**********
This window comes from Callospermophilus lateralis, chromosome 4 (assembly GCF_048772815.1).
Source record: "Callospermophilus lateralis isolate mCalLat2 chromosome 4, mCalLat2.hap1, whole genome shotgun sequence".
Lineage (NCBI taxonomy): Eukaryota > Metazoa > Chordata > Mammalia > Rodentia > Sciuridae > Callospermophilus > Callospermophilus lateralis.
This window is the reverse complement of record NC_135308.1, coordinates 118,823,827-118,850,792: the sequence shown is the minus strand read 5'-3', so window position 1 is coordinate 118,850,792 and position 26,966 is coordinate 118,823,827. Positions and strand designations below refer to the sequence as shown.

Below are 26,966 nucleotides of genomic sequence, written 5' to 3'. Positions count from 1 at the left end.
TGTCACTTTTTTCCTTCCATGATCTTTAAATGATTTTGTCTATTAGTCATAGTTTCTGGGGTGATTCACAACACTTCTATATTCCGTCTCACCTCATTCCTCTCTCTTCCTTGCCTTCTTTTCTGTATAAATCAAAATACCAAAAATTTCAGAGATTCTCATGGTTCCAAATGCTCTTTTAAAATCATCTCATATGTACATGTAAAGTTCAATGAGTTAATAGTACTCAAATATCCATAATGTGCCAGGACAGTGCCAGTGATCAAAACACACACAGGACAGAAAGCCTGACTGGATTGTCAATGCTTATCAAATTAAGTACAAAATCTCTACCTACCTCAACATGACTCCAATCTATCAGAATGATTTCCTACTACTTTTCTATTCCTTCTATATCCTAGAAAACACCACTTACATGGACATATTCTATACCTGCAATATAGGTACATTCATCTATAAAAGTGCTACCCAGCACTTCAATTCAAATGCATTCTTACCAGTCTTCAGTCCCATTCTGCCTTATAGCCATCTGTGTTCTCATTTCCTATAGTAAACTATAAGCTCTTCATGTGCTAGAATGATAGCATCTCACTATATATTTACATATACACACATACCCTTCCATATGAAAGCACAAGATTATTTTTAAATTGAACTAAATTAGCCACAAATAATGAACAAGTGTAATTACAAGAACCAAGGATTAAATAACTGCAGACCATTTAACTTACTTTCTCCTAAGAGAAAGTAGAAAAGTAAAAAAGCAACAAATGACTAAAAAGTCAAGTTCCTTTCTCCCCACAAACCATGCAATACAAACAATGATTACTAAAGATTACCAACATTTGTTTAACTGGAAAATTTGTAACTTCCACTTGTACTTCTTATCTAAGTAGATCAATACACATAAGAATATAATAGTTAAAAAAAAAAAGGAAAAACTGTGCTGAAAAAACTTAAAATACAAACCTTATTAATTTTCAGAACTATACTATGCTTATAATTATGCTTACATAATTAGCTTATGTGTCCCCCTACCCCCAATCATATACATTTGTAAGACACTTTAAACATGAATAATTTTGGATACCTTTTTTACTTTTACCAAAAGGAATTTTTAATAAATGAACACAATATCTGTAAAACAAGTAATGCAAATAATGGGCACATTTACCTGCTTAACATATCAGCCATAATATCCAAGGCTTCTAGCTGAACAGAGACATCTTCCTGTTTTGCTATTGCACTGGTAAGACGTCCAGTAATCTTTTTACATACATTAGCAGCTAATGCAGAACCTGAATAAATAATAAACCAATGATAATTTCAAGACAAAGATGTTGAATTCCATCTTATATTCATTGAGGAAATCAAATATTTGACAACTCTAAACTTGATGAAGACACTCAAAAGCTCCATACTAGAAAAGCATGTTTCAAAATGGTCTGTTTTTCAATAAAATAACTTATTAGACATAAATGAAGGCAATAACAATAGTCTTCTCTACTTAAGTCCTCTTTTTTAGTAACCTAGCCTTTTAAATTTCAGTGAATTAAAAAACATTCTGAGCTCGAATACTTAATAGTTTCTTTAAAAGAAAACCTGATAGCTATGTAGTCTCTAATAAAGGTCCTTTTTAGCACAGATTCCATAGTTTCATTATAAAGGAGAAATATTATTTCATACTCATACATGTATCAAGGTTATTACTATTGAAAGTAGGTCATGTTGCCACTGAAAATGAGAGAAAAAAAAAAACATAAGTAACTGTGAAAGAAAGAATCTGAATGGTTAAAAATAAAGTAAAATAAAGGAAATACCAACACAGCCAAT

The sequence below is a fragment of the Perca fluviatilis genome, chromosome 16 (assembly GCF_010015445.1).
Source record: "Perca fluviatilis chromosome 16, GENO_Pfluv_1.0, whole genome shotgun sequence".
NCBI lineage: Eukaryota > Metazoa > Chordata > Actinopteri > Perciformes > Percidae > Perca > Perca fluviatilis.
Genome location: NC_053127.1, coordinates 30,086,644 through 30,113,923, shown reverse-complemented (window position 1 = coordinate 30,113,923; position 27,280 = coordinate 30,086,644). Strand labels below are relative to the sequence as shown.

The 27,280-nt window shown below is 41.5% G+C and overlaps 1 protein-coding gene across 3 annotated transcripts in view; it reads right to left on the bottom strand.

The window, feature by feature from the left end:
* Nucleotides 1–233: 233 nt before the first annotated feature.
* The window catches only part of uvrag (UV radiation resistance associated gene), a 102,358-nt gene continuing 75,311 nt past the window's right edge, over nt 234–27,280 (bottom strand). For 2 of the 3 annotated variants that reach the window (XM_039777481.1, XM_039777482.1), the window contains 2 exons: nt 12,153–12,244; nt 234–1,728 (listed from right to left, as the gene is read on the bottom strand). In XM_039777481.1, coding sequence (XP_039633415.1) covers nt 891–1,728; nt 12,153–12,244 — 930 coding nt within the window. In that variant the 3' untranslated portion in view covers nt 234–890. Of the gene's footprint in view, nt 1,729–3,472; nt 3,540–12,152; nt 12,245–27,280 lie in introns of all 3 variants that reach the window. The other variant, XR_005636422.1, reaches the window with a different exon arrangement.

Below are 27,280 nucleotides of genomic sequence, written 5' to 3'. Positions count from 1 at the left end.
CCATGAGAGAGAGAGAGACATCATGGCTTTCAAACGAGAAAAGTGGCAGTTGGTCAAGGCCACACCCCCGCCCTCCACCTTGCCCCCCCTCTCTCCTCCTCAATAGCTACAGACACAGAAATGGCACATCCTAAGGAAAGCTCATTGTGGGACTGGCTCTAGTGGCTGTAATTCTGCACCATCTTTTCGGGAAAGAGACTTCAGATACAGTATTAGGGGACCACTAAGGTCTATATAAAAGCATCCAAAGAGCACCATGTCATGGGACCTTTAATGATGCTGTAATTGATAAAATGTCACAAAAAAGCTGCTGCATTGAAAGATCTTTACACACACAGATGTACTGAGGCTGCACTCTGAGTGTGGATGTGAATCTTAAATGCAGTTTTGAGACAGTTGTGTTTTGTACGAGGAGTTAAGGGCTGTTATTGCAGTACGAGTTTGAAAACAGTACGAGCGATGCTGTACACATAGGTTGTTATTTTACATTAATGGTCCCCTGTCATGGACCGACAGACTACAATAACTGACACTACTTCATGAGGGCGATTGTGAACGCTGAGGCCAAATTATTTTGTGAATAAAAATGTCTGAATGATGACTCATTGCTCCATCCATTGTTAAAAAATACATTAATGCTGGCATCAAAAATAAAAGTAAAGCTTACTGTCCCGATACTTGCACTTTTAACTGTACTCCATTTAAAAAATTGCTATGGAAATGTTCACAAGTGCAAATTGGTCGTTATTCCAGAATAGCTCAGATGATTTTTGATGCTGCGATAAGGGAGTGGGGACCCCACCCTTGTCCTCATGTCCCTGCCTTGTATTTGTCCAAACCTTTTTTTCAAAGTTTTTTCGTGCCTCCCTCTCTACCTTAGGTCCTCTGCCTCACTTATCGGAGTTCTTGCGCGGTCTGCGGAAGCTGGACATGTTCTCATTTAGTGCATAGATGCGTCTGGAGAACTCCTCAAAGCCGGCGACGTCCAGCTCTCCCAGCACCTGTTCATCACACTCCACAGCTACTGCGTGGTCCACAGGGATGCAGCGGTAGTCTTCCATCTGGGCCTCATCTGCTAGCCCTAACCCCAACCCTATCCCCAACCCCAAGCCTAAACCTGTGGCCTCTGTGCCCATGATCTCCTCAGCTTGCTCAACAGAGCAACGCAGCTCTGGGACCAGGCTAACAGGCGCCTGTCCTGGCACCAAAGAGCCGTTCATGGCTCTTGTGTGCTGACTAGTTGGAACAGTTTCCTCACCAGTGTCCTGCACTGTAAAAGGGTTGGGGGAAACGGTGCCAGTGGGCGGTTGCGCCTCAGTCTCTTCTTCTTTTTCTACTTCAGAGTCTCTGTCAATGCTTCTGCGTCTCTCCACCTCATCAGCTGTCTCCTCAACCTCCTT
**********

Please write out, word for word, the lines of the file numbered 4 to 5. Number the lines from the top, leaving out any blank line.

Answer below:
This window is the reverse complement of record NC_135308.1, coordinates 118,823,827-118,850,792: the sequence shown is the minus strand read 5'-3', so window position 1 is coordinate 118,850,792 and position 26,966 is coordinate 118,823,827. Positions and strand designations below refer to the sequence as shown.

Below are 26,966 nucleotides of genomic sequence, written 5' to 3'. Positions count from 1 at the left end.